If you spend as much time as we do with our thumb on the pulse of the mobile tech world, it begins to feel like the future is already here. Between the human-powered helicopter, the U.S’s decision to issue athlete visas to professional video gamers, and the fact that DARPA developed a Terminator, it’s a pretty interesting time to be alive. The only thing missing is the flying car we’ve been promised since The Jetsons.
One of the key elements in the evolution of our technology will almost certainly include smartphone integration. At some point we’re going to have to call them something other than “smartphones,” considering that making telephone calls is not their primary function. We’re really only beginning to scratch the surface of what’s achievable when everyone’s walking around with a powerful computer in their pocket. NASA recently used them as on-board satellite computers, for instance, and more recently, the auto-maker Smart announced that the iPhone will serve as the actual instrument panel for the scooters of the future.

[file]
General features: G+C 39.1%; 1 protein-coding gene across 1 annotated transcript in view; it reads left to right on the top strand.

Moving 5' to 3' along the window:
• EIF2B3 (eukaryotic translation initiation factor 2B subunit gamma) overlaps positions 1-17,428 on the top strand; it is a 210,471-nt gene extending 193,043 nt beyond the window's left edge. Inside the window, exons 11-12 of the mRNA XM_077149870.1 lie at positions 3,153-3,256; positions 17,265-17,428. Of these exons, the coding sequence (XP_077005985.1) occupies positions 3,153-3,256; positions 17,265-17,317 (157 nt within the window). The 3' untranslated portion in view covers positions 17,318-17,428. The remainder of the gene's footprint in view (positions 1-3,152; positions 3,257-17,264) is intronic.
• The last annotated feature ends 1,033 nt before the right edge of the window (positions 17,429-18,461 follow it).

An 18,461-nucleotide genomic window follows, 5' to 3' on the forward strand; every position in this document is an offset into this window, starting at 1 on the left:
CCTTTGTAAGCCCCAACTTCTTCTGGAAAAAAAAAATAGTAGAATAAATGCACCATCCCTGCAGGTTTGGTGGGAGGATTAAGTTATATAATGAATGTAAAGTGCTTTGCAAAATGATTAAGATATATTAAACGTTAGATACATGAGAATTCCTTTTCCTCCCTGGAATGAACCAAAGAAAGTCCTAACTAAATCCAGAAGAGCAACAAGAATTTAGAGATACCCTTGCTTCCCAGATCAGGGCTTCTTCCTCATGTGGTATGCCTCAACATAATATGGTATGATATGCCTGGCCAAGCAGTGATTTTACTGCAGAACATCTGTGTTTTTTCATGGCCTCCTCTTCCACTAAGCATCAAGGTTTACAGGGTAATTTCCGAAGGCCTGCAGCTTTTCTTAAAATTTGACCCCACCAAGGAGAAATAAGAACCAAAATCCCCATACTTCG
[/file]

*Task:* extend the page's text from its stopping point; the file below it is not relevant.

The fully electric Smart Scooter itself is unassailably cool, equipped as it is with airbags and blind spot monitoring. (It has a top speed of 28 mph, but that’s because Smart wants to be able to sell them to people who don’t have driver’s licenses.) The driver’s smartphone plugs into the handlebars, and runs a suite of apps that act as speedometer, range indicator, charge-point finder, and navigation system.
It will take some time before smartphone integration becomes universal, but hopefully automakers will realize the cost benefit of scrapping their own expensive proprietary systems in favor of smartphone consolidation and a lower manufacturing cost. And while for the moment smartphone integration generally refers to automobiles, we believe it’s only a matter of time before our hand-helds are fully connected. We’re already on our way with integration into climate control and remote control, and we can even control our very own drones with them.